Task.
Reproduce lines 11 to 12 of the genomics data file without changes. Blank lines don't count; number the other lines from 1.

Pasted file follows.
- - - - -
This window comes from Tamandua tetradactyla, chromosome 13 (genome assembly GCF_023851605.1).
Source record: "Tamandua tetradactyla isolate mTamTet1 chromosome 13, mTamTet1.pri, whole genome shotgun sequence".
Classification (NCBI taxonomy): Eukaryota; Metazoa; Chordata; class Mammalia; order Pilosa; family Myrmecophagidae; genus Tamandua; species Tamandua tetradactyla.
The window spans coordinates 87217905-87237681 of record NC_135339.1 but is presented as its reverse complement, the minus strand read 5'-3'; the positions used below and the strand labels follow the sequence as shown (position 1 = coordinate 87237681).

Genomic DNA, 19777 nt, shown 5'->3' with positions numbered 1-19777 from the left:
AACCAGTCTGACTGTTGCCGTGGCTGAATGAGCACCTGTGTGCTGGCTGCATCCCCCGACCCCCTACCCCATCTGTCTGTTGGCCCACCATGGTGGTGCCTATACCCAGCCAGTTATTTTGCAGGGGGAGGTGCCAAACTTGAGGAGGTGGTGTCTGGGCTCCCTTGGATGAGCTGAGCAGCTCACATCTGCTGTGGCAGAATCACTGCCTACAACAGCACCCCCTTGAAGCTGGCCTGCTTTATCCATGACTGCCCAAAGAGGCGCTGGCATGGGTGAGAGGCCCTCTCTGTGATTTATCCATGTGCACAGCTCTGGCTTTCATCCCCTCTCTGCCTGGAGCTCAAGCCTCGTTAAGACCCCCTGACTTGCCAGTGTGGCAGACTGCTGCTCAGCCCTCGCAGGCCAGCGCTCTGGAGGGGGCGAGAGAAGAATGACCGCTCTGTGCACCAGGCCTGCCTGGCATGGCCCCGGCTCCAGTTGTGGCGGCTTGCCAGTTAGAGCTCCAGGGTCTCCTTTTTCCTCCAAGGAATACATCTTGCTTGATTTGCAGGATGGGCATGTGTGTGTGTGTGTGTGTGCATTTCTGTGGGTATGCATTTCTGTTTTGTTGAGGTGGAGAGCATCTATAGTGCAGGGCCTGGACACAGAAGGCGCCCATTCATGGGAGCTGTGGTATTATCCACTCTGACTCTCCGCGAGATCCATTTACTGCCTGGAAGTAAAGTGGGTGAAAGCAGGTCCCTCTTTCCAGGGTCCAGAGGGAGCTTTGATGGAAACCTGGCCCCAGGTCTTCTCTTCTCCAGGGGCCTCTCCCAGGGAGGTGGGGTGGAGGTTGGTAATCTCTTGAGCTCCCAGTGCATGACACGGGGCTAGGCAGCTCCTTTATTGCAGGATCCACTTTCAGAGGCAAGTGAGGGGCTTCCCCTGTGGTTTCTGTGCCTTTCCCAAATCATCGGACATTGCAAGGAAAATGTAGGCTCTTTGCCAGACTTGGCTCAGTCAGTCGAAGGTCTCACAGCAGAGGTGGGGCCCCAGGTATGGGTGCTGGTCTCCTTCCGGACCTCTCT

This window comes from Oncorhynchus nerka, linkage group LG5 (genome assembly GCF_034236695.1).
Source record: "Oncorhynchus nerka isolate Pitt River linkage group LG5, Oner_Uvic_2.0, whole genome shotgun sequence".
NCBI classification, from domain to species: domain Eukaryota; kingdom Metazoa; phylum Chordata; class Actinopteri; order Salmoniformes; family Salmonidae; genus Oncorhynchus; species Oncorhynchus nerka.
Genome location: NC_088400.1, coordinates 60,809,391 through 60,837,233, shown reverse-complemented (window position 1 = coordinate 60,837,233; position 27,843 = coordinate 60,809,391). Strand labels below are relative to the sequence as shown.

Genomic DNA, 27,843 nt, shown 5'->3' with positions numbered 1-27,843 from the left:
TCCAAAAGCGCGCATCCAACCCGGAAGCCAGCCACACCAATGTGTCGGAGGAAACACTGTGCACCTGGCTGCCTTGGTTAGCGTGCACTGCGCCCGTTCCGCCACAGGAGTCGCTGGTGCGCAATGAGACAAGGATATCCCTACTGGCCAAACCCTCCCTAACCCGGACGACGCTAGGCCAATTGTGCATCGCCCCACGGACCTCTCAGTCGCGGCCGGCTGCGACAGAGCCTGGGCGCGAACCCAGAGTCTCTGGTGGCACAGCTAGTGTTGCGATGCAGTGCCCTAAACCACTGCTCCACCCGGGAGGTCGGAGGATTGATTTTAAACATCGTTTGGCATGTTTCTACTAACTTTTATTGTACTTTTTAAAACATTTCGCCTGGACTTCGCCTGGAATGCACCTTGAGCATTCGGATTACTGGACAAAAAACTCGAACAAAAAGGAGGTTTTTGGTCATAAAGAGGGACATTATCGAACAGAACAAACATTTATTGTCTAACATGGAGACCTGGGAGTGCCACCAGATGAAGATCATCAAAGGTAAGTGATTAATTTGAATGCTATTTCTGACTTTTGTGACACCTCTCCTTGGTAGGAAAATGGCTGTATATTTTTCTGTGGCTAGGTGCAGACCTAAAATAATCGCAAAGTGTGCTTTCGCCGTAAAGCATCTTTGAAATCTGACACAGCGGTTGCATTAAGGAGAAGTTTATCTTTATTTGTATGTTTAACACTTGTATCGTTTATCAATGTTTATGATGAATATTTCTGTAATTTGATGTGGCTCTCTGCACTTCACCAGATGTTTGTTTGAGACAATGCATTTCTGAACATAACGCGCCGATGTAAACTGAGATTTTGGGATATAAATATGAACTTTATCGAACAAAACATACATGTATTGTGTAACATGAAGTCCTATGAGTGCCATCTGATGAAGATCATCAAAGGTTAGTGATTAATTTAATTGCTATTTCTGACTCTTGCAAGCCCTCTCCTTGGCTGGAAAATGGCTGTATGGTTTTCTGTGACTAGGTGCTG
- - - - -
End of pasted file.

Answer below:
Genomic DNA, 27,843 nt, shown 5'->3' with positions numbered 1-27,843 from the left:
TCCAAAAGCGCGCATCCAACCCGGAAGCCAGCCACACCAATGTGTCGGAGGAAACACTGTGCACCTGGCTGCCTTGGTTAGCGTGCACTGCGCCCGTTCCGCCACAGGAGTCGCTGGTGCGCAATGAGACAAGGATATCCCTACTGGCCAAACCCTCCCTAACCCGGACGACGCTAGGCCAATTGTGCATCGCCCCACGGACCTCTCAGTCGCGGCCGGCTGCGACAGAGCCTGGGCGCGAACCCAGAGTCTCTGGTGGCACAGCTAGTGTTGCGATGCAGTGCCCTAAACCACTGCTCCACCCGGGAGGTCGGAGGATTGATTTTAAACATCGTTTGGCATGTTTCTACTAACTTTTATTGTACTTTTTAAAACATTTCGCCTGGACTTCGCCTGGAATGCACCTTGAGCATTCGGATTACTGGACAAAAAACTCGAACAAAAAGGAGGTTTTTGGTCATAAAGAGGGACATTATCGAACAGAACAAACATTTATTGTCTAACATGGAGACCTGGGAGTGCCACCAGATGAAGATCATCAAAGGTAAGTGATTAATTTGAATGCTATTTCTGACTTTTGTGACACCTCTCCTTGGTAGGAAAATGGCTGTATATTTTTCTGTGGCTAGGTGCAGACCTAAAATAATCGCAAAGTGTGCTTTCGCCGTAAAGCATCTTTGAAATCTGACACAGCGGTTGCATTAAGGAGAAGTTTATCTTTATTTGTATGTTTAACACTTGTATCGTTTATCAATGTTTATGATGAATATTTCTGTAATTTGATGTGGCTCTCTGCACTTCACCAGATGTTTGTTTGAGACAATGCATTTCTGAACATAACGCGCCGATGTAAACTGAGATTTTGGGATATAAATATGAACTTTATCGAACAAAACATACATGTATTGTGTAACATGAAGTCCTATGAGTGCCATCTGATGAAGATCATCAAAGGTTAGTGATTAATTTAATTGCTATTTCTGACTCTTGCAAGCCCTCTCCTTGGCTGGAAAATGGCTGTATGGTTTTCTGTGACTAGGTGCTG